sarah ro, md


Sarah Ro, MD, is Director of the University of North Carolina Physicians Network Weight Management Program. She is a UNC Institute for Healthcare Quality Improvement Scholar and an adjunct assistant professor in the Department of Family Medicine at UNC School of Medicine. She is a Diplomate of the American Board of Obesity Medicine and helped create community-based weight management clinics in eleven different communities in central North Carolina. Her program currently has 13 ABOM certified MDs and 2 APPs who have obesity medicine certificates. This program has increased access to evidence-based obesity care for socially vulnerable populations most impacted by obesity. Dr. Ro is passionate about decreasing health disparities and inequities in the treatment of obesity in children and adults.


Why did you pursue obesity medicine certification? As a primary care physician in a small town in NC, I observed enormous amounts of human suffering and premature deaths related to severe obesity. Just treating the comorbidities felt like putting a band aid on a bullet wound. That journey led me to the obesity medicine certification with one goal in mind: Improving our patients’ health by treating obesity.

Many doctors have told us about the “aha” moment that stimulated their interest in obesity medicine. Do you have an obesity medicine “aha” moment that sticks out in your memory? Years ago, I took care of a 22-year-old African American woman with a BMI 50 and severe cardiomyopathy. Her prognosis was very poor. As a last-ditch effort, the patient agreed to undergo bariatric surgery. When I ran into her a few years later, she had lost over 100 pounds and was attending a local community college studying to be a medical technician. This life saving and life transforming obesity treatment left a long-lasting impression on a young physician beginning her career in primary care.

How do you currently incorporate your obesity medicine training into your practice? In North Carolina and many other states in the US, obesity disproportionately affects the socially vulnerable population. For this group, one of the biggest barriers for accessing evidence-based obesity care is the high cost of copays and high out of pocket costs for specialty obesity clinics and the commercial weight loss programs.

At our institution, to increase access to evidence-based obesity care for this population, we embedded three ABOM certified PCPs within three primary care clinics in 3 different communities in central North Carolina in 2019. We decreased the financial barrier by billing primary care copay rates for weight management visits. All three physicians were seeing their primary care patient panel with dedicated time blocked to do weight management.

Within a year, the demand was so high for these services that we encouraged other PCPs at our institution to get certified in Obesity Medicine. We currently have 7 ABOM certified physicians in 7 different communities and in 2024, we expect 6-8 additional ABOM certified PCP’s to start the weight management clinics covering the rural areas of North Carolina. Our goal is to have a ABOM certified PCPs in each of our 80 primary care clinics at UNC Health.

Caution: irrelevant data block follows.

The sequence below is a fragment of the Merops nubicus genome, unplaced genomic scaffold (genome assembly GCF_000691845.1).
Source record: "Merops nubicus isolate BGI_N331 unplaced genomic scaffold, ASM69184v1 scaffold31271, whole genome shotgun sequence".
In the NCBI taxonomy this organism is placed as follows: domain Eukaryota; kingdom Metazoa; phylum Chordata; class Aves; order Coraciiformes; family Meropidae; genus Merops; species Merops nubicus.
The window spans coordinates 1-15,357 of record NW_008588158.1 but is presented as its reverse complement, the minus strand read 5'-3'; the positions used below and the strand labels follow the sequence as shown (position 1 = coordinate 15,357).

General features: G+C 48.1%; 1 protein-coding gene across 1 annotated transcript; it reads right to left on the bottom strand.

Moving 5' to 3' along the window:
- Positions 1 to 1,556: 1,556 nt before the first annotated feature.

For more information about UNCPN Weight Management program, please read:  Impact of a Community-Based Weight Management Program in a North Carolina Health Care System (

Why do you believe obesity medicine certification is valuable? ABOM certification gave us the leverage to share our vision with the leadership at our institution. This vision challenges the status quo of just treating the comorbidities of obesity in the primary care settings and offers hope to all patients including the socially vulnerable population suffering from this chronic debilitating disease.

This partnership with our institution’s leadership paved the way for increasing access to evidence-based obesity care to many communities in North Carolina.

What is your greatest success story so far? We have seen over 200 children in our weight management program during the last five years. A typical child in our program is a 12-year-old weighing >280 pounds with multiple comorbidities who has experienced psychological harm due to being bullied for their weight. We now have many more FDA approved pharmacotherapies that are quite effective for these teens, and several are in the process of getting bariatric surgery. Low cost and geographic accessibility are the key in getting these kids and families into our weight program.

What is the biggest challenge you face in your practice? Many socially vulnerable patients do not have access to advanced pharmacotherapies. North Carolina ABOM-certified physician coalition group is advocating the North Carolina Department of Health and Human Services to include AOMs in the Medicaid formulary.

What do you wish other physicians knew about treating obesity?

  1. Watchful waiting in children with severe obesity is not acceptable when we have so many effective treatments options.
  2. Don’t forget lifestyle counseling! Anti-obesity medications help our patients re-establish their relationship with food and physical activity. It is a golden time to help our patients change unhealthy eating habits and sedentary lifestyle.
  3. Please remind patients not to lose hope when GLP1s are not covered or not available. Older agents and bariatric surgery are also very effective in improving their health.

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